Hambleton District Council could become England’s first to use heat from the ground to heat its leisure centres.
Leading members of the authority have agreed to further investigate whether investing £2.1m into ground source heat pumps would be likely to benefit residents in the long-run.
The renewable energy technology is based on temperatures 20ft below ground maintaining almost constant temperatures between 10C and 16C and the use of pumps to force the transfer of heat from the ground.
The authority’s deputy leader, Councillor Peter Wilkinson told a meeting of the council’s Cabinet that the system could be introduced to heat pools and heating systems at its leisure centres in Bedale, Stokesley and Thirsk and at the Northallerton Civic Centre.
He said it had been forecast income generated by renewable heat incentive payments over 20 years would be £6.9m and savings on the cost of utilities would be £1.2m.
Cllr Wilkinson said he understood only two local authorities in Britain – the Isles of Orkney and Aberdeen City councils – had embraced the technology to date.
He said as the council would borrow money to fund the scheme, it would not go ahead unless concerns over whether the technology would work in a non-domestic setting and its longevity had been settled to a good degree of confidence.
Cllr Wilkinson said: “By nature I am risk averse and I have to say I am nervous regarding this project.”
He said he also wanted more assurances that the firms behind ground source energy technology would not fold as some wind turbine companies had, leaving some buyers with multi-million investments that could not be maintained.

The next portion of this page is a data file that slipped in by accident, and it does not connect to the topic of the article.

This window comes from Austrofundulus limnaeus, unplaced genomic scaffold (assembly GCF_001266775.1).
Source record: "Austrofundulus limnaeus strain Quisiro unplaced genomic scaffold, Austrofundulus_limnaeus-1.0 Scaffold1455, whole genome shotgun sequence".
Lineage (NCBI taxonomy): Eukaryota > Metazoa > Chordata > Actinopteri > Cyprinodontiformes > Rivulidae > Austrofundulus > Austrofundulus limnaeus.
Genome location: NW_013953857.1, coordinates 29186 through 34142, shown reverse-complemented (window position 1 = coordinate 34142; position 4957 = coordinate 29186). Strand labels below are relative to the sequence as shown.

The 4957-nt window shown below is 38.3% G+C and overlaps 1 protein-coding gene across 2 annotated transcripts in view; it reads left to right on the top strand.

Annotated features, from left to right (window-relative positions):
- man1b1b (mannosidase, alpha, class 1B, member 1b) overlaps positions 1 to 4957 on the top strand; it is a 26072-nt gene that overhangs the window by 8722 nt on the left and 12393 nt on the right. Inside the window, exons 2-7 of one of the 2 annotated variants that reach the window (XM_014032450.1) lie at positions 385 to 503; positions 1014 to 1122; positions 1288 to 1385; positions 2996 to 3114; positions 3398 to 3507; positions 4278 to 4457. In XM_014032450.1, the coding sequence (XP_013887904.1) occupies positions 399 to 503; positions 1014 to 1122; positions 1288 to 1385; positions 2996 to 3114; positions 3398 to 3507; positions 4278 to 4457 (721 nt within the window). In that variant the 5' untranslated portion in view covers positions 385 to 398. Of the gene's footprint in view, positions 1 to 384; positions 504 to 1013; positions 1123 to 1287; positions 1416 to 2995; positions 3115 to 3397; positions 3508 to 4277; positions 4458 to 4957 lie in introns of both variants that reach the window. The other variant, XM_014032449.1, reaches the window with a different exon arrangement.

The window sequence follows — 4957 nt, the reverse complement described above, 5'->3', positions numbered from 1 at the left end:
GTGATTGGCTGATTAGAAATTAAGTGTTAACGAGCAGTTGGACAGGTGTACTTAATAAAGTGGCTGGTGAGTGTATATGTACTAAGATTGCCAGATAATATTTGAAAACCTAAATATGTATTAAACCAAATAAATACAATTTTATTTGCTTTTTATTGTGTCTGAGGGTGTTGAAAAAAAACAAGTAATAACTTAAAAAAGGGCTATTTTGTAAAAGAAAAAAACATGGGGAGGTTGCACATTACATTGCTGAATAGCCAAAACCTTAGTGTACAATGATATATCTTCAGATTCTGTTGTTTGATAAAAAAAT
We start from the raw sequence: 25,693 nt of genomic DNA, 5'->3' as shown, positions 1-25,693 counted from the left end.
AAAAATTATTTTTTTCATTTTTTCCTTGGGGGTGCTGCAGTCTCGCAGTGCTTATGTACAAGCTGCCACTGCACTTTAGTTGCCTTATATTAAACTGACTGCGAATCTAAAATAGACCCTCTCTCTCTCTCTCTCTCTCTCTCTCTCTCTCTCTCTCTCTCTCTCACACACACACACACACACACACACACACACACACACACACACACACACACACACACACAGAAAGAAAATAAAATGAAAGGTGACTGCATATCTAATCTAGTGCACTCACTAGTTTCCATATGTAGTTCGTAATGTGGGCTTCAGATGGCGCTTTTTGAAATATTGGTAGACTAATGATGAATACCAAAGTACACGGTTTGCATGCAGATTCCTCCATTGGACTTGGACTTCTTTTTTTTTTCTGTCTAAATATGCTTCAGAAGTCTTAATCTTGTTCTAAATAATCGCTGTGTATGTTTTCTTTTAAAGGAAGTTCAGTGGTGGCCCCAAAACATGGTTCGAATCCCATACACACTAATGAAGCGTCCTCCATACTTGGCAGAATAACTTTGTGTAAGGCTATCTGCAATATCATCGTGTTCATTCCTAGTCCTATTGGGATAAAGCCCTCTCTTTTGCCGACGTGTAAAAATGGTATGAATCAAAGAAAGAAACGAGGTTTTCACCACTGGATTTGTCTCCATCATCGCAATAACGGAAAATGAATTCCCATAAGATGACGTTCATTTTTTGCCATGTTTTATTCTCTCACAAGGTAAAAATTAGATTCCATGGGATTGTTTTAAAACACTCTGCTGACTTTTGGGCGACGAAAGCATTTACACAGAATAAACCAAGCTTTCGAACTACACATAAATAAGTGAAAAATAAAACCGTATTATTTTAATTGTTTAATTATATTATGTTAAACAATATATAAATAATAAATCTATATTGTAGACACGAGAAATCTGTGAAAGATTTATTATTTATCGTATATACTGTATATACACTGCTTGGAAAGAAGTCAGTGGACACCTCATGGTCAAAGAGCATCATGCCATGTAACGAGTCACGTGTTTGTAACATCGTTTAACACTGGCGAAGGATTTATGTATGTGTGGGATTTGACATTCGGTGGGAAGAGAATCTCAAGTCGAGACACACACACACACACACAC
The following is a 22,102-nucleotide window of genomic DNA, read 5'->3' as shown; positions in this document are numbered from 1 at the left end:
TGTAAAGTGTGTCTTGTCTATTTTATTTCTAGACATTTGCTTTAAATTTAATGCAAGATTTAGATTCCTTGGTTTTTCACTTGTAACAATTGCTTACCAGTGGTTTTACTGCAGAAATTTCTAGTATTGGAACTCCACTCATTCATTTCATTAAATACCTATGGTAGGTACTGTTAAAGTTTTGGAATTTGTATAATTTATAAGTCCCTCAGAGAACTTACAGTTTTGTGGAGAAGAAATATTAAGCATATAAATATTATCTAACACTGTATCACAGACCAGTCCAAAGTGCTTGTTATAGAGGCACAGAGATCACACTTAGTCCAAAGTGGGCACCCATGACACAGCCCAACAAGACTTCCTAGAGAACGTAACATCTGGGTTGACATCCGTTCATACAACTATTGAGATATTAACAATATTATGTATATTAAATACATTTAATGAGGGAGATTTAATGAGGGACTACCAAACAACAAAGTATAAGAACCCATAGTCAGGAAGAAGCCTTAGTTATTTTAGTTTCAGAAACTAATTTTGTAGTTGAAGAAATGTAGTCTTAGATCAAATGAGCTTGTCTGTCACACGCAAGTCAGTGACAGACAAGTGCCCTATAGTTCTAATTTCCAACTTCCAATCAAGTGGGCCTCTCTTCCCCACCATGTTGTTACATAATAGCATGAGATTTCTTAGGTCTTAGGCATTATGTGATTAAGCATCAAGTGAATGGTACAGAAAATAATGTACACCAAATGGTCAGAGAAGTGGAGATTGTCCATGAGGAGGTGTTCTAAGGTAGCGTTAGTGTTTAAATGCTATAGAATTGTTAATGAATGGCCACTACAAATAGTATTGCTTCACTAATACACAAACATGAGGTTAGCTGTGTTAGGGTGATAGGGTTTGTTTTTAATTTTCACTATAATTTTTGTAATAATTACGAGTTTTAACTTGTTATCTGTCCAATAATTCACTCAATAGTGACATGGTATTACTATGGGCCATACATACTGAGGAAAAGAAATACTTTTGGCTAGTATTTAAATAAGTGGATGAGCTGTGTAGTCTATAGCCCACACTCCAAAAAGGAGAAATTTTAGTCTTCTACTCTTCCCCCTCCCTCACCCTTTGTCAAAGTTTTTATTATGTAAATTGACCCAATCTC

He told the meeting: “You may as well just buy and yacht and sail around the world. It would be a complete waste of money.”
Members heard the Government’s renewable heat incentive scheme was the first of its kind in the world and contributed to its 2020 vision of 12 per cent heating provided by renewable sources, but as the offer was time-limited the council needed to press on.
The council’s governance boss, Councillor Isobel Sanderson, said she believed investing in alternative energy was the way forward.
She added: “I think it will show that Hambleton is a forward-thinking council. We are not talking about putting a windmill up and relying on how fast the wind blows to get our return or solar panels, where we would rely on how much the sun is going to shine. Ground source is just about putting your probe into the ground and it’s there, it’s constant.
“I understand people are cautious about new technology, but as more and more people buy into this package there are companies out there who do deliver on what they say.”